not made a test of copyrightability or of infringement by the statute. So long as it can be read or reproduced in any way, it makes no difference what assistance the person calls in from means known in the art.
Whether a musical composition, in addition to the musical function performed by the order of its notes, does, or does not, perform also a mechanical function is not made a test of copyrightability or of infringement by the statute.
It is impossible to say that the order of the perforated notes is the mere adjunct of a valve mechanism, because the valve mechanism would work with the perforations in .whatever order. It is not the machine that puts or requires the perforations in this order, but the appellee.
There is no controlling authority opposed to complainant’s contention. The two decisions in this country relied upon by the appellee are neither binding upon this court nor apposite to the facts disclosed by this record. Kennedy v. McTaremany, 33 Fed. Rep. 584, and Stern v. Rosey, 17 App. D.C. 562, discussed and distinguished. The English decision of Boosey v. Whight, L. R. 1900, 1 Ch. 122, was based upon the narrow wording of the English statute, and in view of the amendment of that statute in 1902, can no longer be regarded as authority, even in England.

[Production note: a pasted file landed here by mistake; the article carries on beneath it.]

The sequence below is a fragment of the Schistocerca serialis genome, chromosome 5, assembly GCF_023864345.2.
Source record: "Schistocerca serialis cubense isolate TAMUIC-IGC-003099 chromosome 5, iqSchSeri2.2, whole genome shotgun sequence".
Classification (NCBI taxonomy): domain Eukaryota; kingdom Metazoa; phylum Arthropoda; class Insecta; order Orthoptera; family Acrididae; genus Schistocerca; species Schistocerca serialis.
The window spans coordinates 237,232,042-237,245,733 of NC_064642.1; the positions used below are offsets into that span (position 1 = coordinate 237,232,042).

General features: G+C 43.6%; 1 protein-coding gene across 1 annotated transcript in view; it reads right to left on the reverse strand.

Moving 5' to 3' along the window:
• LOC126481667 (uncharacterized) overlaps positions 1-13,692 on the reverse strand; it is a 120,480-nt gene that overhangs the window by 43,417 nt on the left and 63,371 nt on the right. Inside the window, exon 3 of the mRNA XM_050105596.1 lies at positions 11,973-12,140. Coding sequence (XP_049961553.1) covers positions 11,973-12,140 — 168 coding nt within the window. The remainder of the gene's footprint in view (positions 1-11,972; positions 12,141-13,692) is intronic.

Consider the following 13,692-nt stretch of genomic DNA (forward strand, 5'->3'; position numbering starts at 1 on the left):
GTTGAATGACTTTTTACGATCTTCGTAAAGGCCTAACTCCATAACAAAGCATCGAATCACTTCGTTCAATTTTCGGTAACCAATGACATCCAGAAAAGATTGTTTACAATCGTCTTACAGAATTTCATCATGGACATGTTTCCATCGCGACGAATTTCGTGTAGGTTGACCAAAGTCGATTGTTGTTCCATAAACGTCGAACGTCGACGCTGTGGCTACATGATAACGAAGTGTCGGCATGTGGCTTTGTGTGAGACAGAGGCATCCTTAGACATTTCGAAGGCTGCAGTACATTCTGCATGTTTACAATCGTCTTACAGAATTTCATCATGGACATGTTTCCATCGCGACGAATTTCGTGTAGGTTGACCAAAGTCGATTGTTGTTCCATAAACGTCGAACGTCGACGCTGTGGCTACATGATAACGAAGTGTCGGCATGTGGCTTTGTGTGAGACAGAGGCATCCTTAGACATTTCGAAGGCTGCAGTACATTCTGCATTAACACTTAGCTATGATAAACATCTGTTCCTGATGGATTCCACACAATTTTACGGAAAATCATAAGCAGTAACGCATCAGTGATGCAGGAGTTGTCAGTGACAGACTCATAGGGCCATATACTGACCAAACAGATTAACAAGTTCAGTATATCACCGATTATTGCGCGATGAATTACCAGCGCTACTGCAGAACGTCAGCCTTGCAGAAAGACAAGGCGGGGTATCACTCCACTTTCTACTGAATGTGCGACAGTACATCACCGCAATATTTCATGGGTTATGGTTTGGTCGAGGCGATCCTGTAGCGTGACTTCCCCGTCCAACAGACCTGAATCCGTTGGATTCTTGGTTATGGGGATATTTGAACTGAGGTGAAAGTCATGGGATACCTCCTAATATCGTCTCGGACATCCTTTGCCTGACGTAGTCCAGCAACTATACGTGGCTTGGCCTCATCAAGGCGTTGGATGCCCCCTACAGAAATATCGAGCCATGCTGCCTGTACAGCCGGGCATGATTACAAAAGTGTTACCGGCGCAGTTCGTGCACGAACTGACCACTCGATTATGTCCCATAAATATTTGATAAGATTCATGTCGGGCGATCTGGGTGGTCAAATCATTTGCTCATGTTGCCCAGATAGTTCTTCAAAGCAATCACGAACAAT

Mr. Charles S. Burton and Mr. John J. O’Connell for appellee:
Copyright is strictly statutory in the United States. If a common law right ever existed it was taken away by the statute of Anne, and that statute and those amendatory of it are now in England the only source of an author’s right. There never existed any common law right of copyright in the United States. Copyright in this country is the creature of statute pure and simple. Wheaton v. Peters, 8 Pet. 591, see p. 664 quotation; Banks v. Manchester, 128 U.S. 244; Thompson v. Hubbard, 131 U.S. 123.
Existing by virtue of statute only, the limitations of copyright are those which the statute fixes, or, more accurately